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4 Ways To Follow Up After A Job Interview

4 Ways To Follow Up After A Job Interview

about 1 year ago By Emily Harris
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​You’ve done the right preparation, gone to the job interview, met your prospective employer and overall feel confident in how you presented yourself and how well-suited you are to the particular role. But now what? How do you find out how you actually did in your latest job interview? How long should you wait? Is it custom that for the organisation to reach out to you first to let you know if you did or didn't get a job? 

One of the trickiest parts of the jobseeker process is after an interview when you're trying to determine whether you got the job, or to determine when you’ll find out. At this early stage of your relationship with your potential employers, you don’t want to come off as pressing, desperate or annoying...but at the same time, you want to let your potential employers know you're keen and passionate about the job. To help navigate this situation Public Sector People have listed four key steps active job seekers can take to help follow up after their next job interview. Read below:

Ask about the next steps

Once the interview is over, most interviewers will ask if you have any questions. Don’t just ask if you got the job or what your chances are. Instead, ask what the next steps will be. Usually, the interviewer will give you a time table within which you should expect to hear back. If that time table passes, don’t be afraid to call back and ask for an update.

Send a thank-you note

Thank you notes are more important than you might think. A note will reinforce that you want the job, that you are courteous and they remind the interviewer about you after the job interview. Consider emailing your interviewer instead of sending a card or actual note. An email won’t get lost in the mail and will get there immediately. Not to mention that an interviewer is much more likely to get back to you via email than via the post.

Connect through LinkedIn

This is appropriate as you may be creating a long-term professional relationship. You don’t want to be direct about asking the interviewer about the outcome of the interview. Find a logical reason to connect with your interviewer, for example sharing a professional article on a subject you discussed.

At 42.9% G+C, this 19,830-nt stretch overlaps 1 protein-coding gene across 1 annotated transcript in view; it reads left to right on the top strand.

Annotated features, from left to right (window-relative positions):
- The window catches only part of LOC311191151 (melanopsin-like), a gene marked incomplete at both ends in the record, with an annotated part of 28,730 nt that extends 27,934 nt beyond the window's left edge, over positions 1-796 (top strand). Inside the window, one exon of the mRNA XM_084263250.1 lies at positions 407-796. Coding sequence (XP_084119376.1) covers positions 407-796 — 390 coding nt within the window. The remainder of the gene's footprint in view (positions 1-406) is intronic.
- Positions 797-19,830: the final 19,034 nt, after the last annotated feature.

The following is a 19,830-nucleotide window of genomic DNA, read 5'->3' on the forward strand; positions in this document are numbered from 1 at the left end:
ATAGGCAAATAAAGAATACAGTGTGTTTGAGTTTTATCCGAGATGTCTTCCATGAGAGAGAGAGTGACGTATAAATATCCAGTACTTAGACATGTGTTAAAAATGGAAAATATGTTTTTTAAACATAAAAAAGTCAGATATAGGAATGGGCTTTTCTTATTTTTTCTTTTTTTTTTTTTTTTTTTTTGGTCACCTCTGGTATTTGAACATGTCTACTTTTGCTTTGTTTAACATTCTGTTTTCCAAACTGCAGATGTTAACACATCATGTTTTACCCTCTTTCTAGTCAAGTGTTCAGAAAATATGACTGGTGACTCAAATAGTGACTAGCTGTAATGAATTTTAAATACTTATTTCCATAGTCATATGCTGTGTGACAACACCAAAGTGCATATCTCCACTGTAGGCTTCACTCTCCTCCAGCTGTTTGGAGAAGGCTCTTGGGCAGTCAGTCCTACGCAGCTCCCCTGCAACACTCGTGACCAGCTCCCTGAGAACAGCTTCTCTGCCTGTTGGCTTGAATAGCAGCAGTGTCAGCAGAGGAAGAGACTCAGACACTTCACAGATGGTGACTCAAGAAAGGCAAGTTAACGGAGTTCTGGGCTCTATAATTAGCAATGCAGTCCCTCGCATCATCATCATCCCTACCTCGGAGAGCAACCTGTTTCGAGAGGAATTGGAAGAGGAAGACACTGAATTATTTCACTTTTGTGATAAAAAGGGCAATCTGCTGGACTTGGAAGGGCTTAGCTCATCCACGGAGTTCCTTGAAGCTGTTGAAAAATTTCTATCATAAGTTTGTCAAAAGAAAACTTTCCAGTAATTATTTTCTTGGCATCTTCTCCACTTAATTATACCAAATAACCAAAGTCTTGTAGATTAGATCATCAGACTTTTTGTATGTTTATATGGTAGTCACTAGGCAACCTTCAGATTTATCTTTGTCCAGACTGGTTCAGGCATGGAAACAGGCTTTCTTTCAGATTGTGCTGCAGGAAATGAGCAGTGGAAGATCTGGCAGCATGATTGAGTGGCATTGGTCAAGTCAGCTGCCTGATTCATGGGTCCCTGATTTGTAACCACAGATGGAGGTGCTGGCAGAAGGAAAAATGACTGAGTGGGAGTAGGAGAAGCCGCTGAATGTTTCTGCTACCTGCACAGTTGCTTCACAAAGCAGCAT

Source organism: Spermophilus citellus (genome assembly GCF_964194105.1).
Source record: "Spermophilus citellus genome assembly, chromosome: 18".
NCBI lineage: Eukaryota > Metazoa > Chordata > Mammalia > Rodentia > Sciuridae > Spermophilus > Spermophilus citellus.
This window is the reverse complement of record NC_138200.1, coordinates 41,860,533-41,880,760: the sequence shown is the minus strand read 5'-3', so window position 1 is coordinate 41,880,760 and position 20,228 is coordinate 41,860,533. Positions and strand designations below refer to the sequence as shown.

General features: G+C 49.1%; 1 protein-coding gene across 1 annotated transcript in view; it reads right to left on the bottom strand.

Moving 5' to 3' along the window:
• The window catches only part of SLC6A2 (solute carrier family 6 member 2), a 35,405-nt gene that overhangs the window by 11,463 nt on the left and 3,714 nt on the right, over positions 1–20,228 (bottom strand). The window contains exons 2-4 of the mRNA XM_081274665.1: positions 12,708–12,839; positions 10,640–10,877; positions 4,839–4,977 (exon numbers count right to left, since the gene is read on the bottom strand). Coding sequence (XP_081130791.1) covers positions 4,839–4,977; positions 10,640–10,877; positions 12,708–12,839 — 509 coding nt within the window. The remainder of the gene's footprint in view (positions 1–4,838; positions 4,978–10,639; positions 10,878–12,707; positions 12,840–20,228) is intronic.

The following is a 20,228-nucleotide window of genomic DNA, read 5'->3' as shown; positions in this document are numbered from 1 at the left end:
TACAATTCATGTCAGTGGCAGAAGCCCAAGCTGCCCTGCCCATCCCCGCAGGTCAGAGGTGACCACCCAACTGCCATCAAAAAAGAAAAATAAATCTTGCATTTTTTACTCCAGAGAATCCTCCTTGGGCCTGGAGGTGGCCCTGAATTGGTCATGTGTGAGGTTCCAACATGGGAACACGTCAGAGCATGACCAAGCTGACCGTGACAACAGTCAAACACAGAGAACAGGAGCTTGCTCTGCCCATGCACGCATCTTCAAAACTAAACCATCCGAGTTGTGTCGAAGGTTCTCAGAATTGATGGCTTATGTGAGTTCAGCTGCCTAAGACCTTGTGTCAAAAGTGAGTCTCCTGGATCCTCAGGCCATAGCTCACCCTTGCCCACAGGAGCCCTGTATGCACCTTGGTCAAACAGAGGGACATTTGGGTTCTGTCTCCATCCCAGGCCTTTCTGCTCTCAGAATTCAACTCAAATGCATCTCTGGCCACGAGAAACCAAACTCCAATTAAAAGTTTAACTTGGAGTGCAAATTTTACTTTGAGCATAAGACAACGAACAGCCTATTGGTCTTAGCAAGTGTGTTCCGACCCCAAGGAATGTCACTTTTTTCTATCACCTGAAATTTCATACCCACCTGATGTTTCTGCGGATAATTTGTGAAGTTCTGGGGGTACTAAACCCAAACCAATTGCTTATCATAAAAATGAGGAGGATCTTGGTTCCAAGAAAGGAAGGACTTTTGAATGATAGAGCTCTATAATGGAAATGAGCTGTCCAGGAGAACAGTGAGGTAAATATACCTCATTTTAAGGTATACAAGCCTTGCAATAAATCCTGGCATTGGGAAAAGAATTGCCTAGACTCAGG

Leave a message

If a period of time has gone by and you still haven’t heard anything, feel free to email or call the interviewer. Try not to be pesky about it. You could thank the interviewer for a piece of advice given to you during the interview, or for taking the time to meet with you. Simple initiatives like these help to remind the interviewer that you are here and are still interested in the position.

Waiting to hear back from a job interview can be a stressful experience. Once the interview has passed it's important to remember that you've done all that you can and the situation is now out of your hands. Over the next few days while you wait, try and keep your mind busy and active by doing things you enjoy, so you don't dwell on the interview or fuel your anxiety over the role. It's also important to remind yourself that no matter the outcome, no interview is a waste of time. Interviews are a skill; the more we practice, the better we get. If you find out that you didn't get the job, don't be afraid to ask your interviewer for feedback. This is quite custom during the interview process and can help provide you with things to develop and improve on for your next interview. 

For those that are currently looking for job opportunities and seeking advice on their interview prep, or even feedback and assistance on their application process - Public Sector People has a team of consultants who specialise in helping candidates with their job search, in addition to knowing what clients are looking for when hiring. If you’re wanting to seek advice on ‘cutting through’ within the current job market and making a strong impression with potential employers, reach out to our team of consultants at:

Ready to find your next role? Start the search today!